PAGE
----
"The news lifts a major overhang on the shares, although we wouldn't be surprised by a "sell the news" reaction on Friday following big gains over the past two trading sessions as the likely outcome became clearer."

The board had said that Musk deserves the package because he hit all the ambitious targets on market value, revenue and profitability. Large investors including the California Public Employees' Retirement System had called the pay package "excessive."


"Elon Musk and Chair (Robyn) Denholm have made this about CEO loyalty and presented the votes as a decision about whether the company can keep Musk," said Ivan Frishberg, chief sustainability office at Amalgamated Bank (NASDAQ:AMAL).

"That is a lot of pressure but it doesn't change the fact that good governance is good for the bottom line of a company, and the Tesla board is consistently and clearly deficient on that front."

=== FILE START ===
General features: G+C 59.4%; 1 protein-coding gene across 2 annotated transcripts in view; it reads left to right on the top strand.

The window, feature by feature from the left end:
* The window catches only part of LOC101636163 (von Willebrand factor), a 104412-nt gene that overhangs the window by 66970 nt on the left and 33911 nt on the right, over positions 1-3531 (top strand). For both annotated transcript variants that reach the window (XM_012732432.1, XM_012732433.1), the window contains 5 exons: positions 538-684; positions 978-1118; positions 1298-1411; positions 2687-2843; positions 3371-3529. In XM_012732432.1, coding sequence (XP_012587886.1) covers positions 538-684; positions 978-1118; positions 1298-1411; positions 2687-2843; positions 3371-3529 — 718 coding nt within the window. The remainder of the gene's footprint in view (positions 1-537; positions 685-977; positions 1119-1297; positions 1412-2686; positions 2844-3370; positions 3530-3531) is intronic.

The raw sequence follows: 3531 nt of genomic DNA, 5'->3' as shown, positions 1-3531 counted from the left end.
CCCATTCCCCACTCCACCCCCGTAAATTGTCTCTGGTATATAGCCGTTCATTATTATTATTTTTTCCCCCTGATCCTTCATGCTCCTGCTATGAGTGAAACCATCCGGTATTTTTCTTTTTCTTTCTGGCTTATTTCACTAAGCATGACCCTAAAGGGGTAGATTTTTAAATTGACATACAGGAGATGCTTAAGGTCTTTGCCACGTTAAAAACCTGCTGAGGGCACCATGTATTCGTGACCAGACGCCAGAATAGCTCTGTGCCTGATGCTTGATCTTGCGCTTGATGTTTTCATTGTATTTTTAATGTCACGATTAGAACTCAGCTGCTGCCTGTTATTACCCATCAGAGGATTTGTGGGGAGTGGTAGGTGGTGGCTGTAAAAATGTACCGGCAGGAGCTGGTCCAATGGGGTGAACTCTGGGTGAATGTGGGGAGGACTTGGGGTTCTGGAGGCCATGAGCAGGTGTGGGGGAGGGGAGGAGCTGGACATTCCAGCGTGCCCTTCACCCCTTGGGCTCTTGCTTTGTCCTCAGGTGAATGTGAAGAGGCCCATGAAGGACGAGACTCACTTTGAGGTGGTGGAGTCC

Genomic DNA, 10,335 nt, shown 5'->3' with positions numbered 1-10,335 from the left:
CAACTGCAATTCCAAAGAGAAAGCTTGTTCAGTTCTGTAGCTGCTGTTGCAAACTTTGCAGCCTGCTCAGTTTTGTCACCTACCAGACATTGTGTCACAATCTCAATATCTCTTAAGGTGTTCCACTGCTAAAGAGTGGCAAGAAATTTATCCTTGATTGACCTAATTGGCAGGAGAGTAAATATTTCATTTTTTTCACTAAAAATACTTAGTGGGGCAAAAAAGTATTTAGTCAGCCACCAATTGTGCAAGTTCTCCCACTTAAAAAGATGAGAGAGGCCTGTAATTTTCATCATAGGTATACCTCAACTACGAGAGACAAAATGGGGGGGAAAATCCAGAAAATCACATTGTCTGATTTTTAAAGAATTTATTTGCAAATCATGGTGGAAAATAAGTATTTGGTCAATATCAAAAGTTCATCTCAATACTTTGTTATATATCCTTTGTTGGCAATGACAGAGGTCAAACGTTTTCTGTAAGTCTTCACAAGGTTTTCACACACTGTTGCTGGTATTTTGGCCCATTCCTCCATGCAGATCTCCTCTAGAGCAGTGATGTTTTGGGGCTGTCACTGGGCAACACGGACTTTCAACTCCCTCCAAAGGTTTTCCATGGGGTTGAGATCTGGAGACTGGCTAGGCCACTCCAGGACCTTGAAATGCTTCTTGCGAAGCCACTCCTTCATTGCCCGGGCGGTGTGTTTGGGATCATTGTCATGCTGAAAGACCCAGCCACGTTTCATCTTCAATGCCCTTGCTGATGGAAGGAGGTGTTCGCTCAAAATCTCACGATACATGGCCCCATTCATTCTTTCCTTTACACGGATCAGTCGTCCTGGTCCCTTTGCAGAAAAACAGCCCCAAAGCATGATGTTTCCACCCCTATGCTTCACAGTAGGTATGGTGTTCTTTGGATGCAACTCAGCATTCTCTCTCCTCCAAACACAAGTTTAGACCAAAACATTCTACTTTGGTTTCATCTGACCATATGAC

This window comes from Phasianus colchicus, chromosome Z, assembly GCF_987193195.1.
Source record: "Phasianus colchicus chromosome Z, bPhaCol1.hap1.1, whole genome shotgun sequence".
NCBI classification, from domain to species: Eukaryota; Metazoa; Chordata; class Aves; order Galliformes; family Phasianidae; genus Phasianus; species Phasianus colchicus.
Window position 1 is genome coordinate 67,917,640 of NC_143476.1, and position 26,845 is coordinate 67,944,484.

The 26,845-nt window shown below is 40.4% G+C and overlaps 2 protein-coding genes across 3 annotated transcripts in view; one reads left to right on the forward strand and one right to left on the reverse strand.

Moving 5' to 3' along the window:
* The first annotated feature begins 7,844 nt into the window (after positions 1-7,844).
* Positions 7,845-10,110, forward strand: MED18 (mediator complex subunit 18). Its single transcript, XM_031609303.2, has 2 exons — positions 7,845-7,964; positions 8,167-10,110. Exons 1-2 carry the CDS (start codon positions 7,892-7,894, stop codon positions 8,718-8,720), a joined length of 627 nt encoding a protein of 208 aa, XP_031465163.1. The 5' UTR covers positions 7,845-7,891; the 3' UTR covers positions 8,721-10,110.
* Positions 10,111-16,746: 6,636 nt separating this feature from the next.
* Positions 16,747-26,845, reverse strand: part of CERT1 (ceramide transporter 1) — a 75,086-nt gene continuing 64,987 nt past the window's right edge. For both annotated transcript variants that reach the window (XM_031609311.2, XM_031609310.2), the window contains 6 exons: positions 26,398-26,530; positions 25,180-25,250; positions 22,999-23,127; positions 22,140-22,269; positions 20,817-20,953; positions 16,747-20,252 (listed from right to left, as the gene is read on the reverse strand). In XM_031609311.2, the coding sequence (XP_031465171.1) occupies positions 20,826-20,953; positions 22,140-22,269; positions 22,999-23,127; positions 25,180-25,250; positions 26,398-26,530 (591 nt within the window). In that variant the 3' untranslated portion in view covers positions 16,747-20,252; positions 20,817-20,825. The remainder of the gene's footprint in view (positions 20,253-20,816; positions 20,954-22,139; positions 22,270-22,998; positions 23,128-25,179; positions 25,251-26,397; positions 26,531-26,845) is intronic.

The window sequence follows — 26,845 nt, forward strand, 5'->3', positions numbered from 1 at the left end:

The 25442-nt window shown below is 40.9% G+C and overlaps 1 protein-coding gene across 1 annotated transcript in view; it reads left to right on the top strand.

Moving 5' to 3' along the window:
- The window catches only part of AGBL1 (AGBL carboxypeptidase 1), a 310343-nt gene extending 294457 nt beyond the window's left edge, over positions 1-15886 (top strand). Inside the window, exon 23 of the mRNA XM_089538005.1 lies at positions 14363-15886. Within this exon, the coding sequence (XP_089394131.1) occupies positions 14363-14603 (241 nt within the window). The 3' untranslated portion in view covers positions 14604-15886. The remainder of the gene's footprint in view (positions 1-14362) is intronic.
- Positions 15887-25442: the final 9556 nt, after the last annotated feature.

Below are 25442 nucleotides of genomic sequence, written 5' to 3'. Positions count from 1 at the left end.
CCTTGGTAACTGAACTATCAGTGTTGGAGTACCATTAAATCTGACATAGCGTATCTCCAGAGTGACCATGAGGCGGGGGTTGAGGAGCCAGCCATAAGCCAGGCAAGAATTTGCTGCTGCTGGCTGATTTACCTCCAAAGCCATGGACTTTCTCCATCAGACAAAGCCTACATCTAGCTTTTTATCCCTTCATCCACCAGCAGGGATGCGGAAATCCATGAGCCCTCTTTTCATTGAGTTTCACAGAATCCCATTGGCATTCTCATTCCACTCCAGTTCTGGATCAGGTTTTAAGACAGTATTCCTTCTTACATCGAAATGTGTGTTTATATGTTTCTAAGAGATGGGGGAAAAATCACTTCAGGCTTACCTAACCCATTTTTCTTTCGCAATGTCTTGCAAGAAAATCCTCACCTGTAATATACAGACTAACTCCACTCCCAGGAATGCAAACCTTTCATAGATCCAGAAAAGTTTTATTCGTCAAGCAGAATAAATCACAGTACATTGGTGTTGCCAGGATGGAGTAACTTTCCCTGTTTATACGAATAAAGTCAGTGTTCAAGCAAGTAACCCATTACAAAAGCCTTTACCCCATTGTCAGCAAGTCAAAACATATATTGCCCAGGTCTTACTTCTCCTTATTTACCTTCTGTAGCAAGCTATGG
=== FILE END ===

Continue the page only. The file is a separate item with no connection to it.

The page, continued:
© Reuters. FILE PHOTO: Tesla CEO Elon Musk and his security detail depart the company's local office in Washington, U.S. January 27, 2023.  REUTERS/Jonathan Ernst//File Photo

While Musk is undoubtedly Tesla's driving force, and is credited with much of its success, the company's sales and profit have slowed. There are concerns that he is spreading himself too thin. 

Musk has added two more companies to his roster since the pay package was approved in 2018. He now runs or owns six firms, including rocket-builder SpaceX, social media giant X - formerly Twitter - and the artificial-intelligence firm xAI, which Musk created in 2023.